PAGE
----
White has translated his lead in development into an attack. Most opponents will not last long in such a position, but even if they know the best moves they will still stand worse. This is a highly tactical position and it is easy for Black to make fatal missteps 12..0-0 (moves as 12..Kd7??; 12..Qf6?; 12..Bxh2+? or 12..Bf4?! are not sufficient either) 13.Nxd6 Qxf2+ 14.Kh1 Bg4 15.Qd2 Qf6 (The exchange of Queens isn't good: 15…Qxd2 16.Bxd2 threatens Rxe7 and Nxb7, but the big point is White's lead in development and Black's weaknesses such as e6; also 15..Qh4 is answered by Strautins move 16.b4!, White prepares to bring his Bishop to the a1-a8 diagonal, whilst at the same time b4-b5 can be a useful resource – see analysis in previous article, by transposition -; and finally Destrebecq recommendation 15..Nbc6 is replied by 16.Qxf2 Rxf2 17.h3 Bh5 18.Nxb7 – analysis. Test move 15..Qf6 was first played in a game Downey-Melchor, cr. 2nd.. LG WCh., 1997) 16.Qg5 (another possibility is 16.Nxb7 Bf5 17.Qg5 Bxd3 18.Qxf6 Rxf6 19.cxd3 Ng6 20.Bg5 Rb6 21.Nd8 Nd7 22.Re8+Ngf8 23.Rf1 Nf6! =) 16..Nbc6 (and not 16..Qxg5?! as it was played in noted game) 17.Nxb7 (or 17.Qxf6 Rxf6 18.Nxb7 Ng6 – better than 18..Rb8 19.Nc5 Ng6 20.c3- 19.Bg5 Rf7 20.Nc5 Nb4 21.a3 Nxd3 22.cxd3 h6) 17..Qxg5 (now is more correct) 18.Bxg5 Ng6 19.Nd6 (it could be tested 19.Bxg6 hxg6 20.h3 according Stefan Bucker: e.g. 20...Bf5 21.Nd6 Rab8 22.c4 dxc4 23.Nxc4 or perhaps 20...Nb4 21.Re7 Nc6 22.Rc7 Rac8 23.Rxc8 Bxc8 24.Nd6 Bd7 25.Kg1 Rb8 26.b3 Rb6 27.c4, the doubled g-pawn is a handicap, any combined R+B attack on g7 would be almost fatal and pawn a2 is difficult to attack, a7-a5-a4 hardly possible. In spite of the opposite bishops White has substantial chances) 19..Nb4 20.h3 Nxd3 21.cxd3 Bf5 22.Rad1 (22.Nxf5 Rxf5 23.Be3 maybe is slight advantage as White looking for an endgame where often Rook+Bishop is better than Rook+Knight. Also is possible to test 22.Rac1) 22..Rab8 23.b3 (or 23.Rf1 Bd7 24.Rxf8+ Nxf8 25.Rd2) 23..Bd7 24.Be3 a6?! (24..Rf6 25.Bc5 a6) 25.Rf1 (25.Bd4!) 25..Ne7 (probably is better 25..Rxf1+ 26.Rxf1 Bb5) 26.Bc5 Nf5 27.Rfe1 Rf6 28.Nxf5 Rxf5 29.g4 (29.Re7!? Rf7 30.Rde1) 29..Rf8 30.Kg2 Rc8 31.b4 Re8 and soon – move 42- game finished in draw Melchor-Trofimov, cr. e-mail, 6th. LG WCh. final, 2010/11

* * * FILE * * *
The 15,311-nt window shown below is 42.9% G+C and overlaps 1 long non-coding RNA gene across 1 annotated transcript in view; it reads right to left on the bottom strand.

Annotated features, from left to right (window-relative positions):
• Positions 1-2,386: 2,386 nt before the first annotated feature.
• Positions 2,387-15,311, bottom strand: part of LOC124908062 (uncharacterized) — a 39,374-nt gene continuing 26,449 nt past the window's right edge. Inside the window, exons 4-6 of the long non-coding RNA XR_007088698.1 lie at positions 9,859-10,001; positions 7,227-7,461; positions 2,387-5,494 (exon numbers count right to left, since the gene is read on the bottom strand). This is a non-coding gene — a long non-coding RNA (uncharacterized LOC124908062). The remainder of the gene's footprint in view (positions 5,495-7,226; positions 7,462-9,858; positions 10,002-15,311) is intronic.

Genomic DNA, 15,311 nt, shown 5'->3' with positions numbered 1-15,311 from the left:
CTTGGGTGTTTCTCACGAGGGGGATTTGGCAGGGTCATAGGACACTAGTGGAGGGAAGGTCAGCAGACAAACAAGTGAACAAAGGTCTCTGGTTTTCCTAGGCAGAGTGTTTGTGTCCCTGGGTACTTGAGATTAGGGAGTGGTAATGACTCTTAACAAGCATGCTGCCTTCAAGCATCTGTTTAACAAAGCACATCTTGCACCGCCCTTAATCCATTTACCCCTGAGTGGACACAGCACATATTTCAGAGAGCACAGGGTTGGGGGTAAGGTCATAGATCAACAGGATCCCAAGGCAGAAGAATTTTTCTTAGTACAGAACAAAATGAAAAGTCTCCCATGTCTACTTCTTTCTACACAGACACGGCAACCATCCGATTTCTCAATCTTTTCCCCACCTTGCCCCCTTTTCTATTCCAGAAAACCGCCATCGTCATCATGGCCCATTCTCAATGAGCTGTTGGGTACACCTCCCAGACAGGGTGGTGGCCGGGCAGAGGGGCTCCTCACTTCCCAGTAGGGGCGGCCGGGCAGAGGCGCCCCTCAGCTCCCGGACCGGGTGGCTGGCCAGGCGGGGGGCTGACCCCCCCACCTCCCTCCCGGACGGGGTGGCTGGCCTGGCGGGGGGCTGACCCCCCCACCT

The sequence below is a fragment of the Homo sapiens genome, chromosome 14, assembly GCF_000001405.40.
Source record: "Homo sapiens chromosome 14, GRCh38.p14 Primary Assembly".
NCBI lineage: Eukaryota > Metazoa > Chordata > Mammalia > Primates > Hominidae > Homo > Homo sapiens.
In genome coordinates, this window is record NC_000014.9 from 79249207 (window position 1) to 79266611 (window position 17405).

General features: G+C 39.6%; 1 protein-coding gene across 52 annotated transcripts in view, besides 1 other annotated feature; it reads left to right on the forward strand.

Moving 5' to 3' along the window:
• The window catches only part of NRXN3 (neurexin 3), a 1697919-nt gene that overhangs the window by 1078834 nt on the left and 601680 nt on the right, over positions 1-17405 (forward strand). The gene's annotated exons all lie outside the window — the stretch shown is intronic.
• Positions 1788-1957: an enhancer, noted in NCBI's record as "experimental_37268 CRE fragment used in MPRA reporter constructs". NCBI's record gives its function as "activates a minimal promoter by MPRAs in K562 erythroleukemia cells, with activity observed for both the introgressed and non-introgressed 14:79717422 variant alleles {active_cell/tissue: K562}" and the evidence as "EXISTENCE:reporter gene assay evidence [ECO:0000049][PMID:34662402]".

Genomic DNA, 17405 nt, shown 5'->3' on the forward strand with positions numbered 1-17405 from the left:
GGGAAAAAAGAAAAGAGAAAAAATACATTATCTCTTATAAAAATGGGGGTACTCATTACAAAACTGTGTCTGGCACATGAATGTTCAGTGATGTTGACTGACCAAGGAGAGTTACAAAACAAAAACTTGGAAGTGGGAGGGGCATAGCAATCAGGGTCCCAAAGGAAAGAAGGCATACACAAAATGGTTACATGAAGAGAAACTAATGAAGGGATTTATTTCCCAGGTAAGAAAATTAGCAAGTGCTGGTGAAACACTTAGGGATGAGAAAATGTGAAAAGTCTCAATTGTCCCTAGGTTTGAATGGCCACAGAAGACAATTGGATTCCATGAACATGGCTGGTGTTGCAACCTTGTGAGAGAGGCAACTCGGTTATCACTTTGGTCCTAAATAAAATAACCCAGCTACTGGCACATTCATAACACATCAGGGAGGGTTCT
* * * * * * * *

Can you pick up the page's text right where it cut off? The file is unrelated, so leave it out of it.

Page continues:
This game has been of a great importance if it was not the Black has to worry about a knight sacrifice on d5 one move before!!: 10.Nexd5! cxd5 11.Nb5 and now 11..Qd7?; 11..Bf4?; 11..Bf8? or relatively best 11..Bc7 of a recent game is illustrative: 12.Re1+ Kd8 (I add 12..Kf8? 13.b3 with attack) 13. Bg5+ Nf6 14.Be4! (I. Terenin, 2011; 14.Bc4 looks promising, but disables c2-c4 option, so after 14..Be6 15.Bxd5 Bxd5 16.c4 Kc8 - or 16..Nbd7!? - 17.Bxf6 Bf3! etc. Melchor-Sakai, cr. e-mail, 5th. LG World Ch., sf. A, 2004/05, 1/2-1/2, 36 or 15.Rxe6!? Qxe6 16.Bxd5 Qe5 17.Bxb7+ Nbd7 etc. with a very complicated game for both players - you can continue analyzing this great line! -) 14..Re8 (14..Be6 15.c4 crushes Black center) 15.Bxd5 Rxe1+ 16.Qxe1 Bxh2+ 17.Kf1 Qe8 18.Qxe8+ Kxe8 19.Bxf6 gxf6 20.g3. Igor Terenin ask if Black can hold this position. First impression is that he can't due to much less active pieces and weakness of his kingside pawns.
Well, according my own experience it’s reasonably easy to increase the advantage: So, 20..Bxg3 21.fxg3 Kd8 22.Rd1 Nd7 23.Kf2 (23.Kg2) 23..a5 24.c4 h6 25.Rd4 f5 26.Nd6 Kc7 27.Be6 Nb6 28.Bxc8 Nxc8 29.Nxf5 Ra6 30.Kf3 and White won a difficult ending in Melchor-Borrmann, cr. e-mail, LADAC thema Final, 2010/11